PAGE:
If the creditors so resolve, or if a composition or scheme of arrangement is not proposed by the debtor or entertained by the creditors, or if entertained is not approved by the court, or if without reasonable excuse the debtor fails to furnish a proper statement of his affairs, or if his public examination is adjourned sine die, the court adjudicates the debtor bankrupt and thereupon his property vests in a trustee, and, subject to the payment of the costs and fees of administration, is divisible among his creditors until all his debts are paid in full with interest at the rate of 4% per annum.

Effect On Bankrupt

The bankrupt is bound to aid the trustee in his administration, and if he wilfully fails to deliver up any part of his property he is guilty of contempt of court. He is also liable to criminal prosecution under the Debtors Act if with intent to defraud he conceals or removes property to the value of £10 or upwards; or if he fails to deliver to the trustee all his property, books, documents, etc.; or if he knowingly permits false debts to be proved on his estate without disclosure; or mutilates, falsifies, destroys or parts with books or accounts; or attempts to account for his property by fictitious losses; or if within four months next before presentation of a bankruptcy petition, he obtains property on credit by false representation; or pledges or disposes of, otherwise than in the ordinary way of his trade, any property which has not been paid for; or by misrepresentation obtains the assent of his creditors to any agreement with reference to his affairs. He is also under the act of 1883, guilty of misdemeanour if before his discharge he obtains credit for more than £20 from any person without informing such person that he is an undischarged bankrupt.

It is the duty of the official receiver to report any such facts to the court, and if the court is satisfied that there is a reasonable probability of conviction, it is required to order a prosecution which is then conducted by the director of public prosecutions.

Disqualifications

A bankrupt cannot during his bankruptcy or until five years after his discharge, unless the bankruptcy is annulled or he obtains his discharge with a certificate by the court that the bankruptcy was caused by misfortune without misconduct, act as a member of the legislature, or as a justice of the peace, mayor, alderman, councillor, guardian or overseer of the poor, member of a sanitary authority, school, highway or burial board, or select vestry in any part of the United Kingdom.

Annulment

An order of adjudication may be annulled if the court is of opinion that it should not have been made, or that the bankrupt's debts are paid in full, or if a composition or scheme of arrangement is approved by the court after adjudication.

Discharge

The court may also at any time after the conclusion of the bankrupt's public examination, and after hearing the official receiver, the trustee and any creditor, to all of whom previous notice of the application must be given, grant the bankrupt a discharge either absolutely or under conditions, but subject to the following qualifications, viz.: - (1) If the bankrupt has committed a criminal offence connected with the bankruptcy, the application must be refused unless for special reasons the court determines otherwise. (2) If the assets are not equal in value to ten shillings in the pound of the unsecured liabilities (unless the bankrupt can show that he is not responsible); or if proper books have not been kept; or if the bankrupt has traded after knowledge of insolvency; or has contracted debts without reasonable probability of payment; or failed to account for his deficiency; or contributed to the bankruptcy by rash speculation, gambling, culpable neglect or by unjustifiable expenses; or has taken or defended legal proceedings on frivolous grounds; or has within three months preceding the receiving order given an undue preference; or has increased his liabilities with the view of making his assets equal to ten shillings in the pound; or has previously been bankrupt or made an arrangement with creditors; or has been guilty of any fraud or fraudulent breach of trust; then the court shall, on proof of any of these facts, either (a) refuse the discharge, or (b) suspend it for a period of not less than two years, or until a dividend of not less than ten shillings in the pound has been paid; or (c) qualify the order by the condition that judgment is entered up against the bankrupt for payment of any unpaid balance of his debts, or of part of such balance out of his future earnings or property.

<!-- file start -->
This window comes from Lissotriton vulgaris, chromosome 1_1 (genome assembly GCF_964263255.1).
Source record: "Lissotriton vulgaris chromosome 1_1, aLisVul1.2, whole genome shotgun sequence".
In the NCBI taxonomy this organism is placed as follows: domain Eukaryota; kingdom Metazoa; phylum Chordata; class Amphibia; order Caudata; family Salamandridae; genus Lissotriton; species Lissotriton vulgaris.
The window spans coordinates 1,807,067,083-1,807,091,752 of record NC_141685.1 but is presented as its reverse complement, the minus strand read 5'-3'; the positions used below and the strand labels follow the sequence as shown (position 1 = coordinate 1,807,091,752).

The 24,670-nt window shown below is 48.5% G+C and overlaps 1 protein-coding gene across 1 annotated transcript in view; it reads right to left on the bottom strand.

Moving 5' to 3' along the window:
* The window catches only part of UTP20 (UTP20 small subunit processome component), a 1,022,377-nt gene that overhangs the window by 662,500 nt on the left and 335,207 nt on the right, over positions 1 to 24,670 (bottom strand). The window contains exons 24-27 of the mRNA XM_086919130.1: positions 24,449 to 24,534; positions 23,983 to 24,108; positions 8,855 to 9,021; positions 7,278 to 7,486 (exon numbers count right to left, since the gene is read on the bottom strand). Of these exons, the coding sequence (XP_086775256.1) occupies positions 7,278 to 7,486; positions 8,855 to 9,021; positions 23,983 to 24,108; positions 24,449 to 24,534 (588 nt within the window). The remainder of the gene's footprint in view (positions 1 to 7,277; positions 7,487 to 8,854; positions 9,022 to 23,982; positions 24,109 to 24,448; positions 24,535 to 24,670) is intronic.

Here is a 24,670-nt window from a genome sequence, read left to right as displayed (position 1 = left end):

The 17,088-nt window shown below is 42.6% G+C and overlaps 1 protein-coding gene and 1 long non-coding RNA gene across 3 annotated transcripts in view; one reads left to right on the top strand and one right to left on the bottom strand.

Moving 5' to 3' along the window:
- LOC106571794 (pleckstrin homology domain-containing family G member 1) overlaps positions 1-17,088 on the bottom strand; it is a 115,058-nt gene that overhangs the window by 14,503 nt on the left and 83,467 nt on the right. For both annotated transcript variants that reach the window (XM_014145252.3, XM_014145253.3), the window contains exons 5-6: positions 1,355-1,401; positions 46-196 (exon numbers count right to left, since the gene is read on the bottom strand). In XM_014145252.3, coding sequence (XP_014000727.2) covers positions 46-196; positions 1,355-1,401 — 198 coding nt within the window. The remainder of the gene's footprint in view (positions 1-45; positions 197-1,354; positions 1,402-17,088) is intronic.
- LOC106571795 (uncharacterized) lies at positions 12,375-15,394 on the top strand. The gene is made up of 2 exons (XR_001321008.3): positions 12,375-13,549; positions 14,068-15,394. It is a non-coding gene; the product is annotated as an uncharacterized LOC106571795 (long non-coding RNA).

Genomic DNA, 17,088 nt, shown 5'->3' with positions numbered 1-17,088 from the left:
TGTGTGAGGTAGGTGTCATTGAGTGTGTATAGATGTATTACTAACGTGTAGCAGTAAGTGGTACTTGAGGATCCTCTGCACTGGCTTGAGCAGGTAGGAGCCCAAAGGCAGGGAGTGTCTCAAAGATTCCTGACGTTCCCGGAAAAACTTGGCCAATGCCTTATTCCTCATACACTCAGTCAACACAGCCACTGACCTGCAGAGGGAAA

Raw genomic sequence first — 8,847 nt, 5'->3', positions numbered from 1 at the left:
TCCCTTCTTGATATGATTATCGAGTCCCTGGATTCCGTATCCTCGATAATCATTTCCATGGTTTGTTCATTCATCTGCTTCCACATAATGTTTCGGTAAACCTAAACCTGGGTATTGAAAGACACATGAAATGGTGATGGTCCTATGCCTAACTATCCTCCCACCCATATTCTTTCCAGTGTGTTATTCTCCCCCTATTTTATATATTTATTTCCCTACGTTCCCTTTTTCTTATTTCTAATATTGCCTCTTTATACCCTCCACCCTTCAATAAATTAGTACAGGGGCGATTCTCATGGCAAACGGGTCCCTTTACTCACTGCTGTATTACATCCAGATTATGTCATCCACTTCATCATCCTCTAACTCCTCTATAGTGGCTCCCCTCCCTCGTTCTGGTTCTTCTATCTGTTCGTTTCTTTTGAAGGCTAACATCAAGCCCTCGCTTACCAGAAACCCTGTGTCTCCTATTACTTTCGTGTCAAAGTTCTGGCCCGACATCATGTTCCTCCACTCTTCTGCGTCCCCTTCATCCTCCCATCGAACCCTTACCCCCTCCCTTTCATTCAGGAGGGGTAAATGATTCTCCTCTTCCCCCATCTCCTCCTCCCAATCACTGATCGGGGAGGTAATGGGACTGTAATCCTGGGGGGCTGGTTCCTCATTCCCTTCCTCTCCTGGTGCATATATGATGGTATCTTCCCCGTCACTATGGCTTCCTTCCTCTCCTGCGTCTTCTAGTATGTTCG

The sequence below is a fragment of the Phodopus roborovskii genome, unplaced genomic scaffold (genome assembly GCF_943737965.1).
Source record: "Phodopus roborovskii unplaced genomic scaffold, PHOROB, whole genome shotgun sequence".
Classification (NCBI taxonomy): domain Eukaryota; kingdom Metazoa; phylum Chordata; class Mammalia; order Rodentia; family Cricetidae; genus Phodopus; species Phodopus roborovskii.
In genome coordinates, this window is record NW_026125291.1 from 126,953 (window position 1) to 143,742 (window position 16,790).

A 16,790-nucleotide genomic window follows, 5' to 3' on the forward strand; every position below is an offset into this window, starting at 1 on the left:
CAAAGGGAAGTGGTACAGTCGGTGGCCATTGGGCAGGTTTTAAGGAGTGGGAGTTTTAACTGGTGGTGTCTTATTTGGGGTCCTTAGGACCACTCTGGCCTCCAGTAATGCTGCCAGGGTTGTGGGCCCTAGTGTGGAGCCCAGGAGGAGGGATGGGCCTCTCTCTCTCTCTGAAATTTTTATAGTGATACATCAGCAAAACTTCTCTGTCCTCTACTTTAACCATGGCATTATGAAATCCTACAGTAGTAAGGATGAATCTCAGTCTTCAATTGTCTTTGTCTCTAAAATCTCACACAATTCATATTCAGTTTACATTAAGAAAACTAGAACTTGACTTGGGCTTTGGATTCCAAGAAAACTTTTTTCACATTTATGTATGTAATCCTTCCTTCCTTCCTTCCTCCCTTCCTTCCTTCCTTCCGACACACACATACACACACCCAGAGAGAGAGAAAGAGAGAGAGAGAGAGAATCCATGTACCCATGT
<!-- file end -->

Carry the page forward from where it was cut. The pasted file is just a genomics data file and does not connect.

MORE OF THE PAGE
The bankrupt may, however, after two years apply to the court to modify the conditions if he is unable to comply with them. An order of discharge releases the debtor from all his obligations except debts due to the crown, and other obligations of a public character which can only be discharged with the consent of the Treasury, debts incurred by fraud, and judgment debts in an action for seduction or as a co-respondent in a matrimonial suit or under an affiliation order, which are only released to such extent and subject to such conditions as the court may expressly order. The release of the bankrupt does not operate as a release of any partner or co-obligant with him. Neither does it release the bankrupt from liability to criminal prosecution.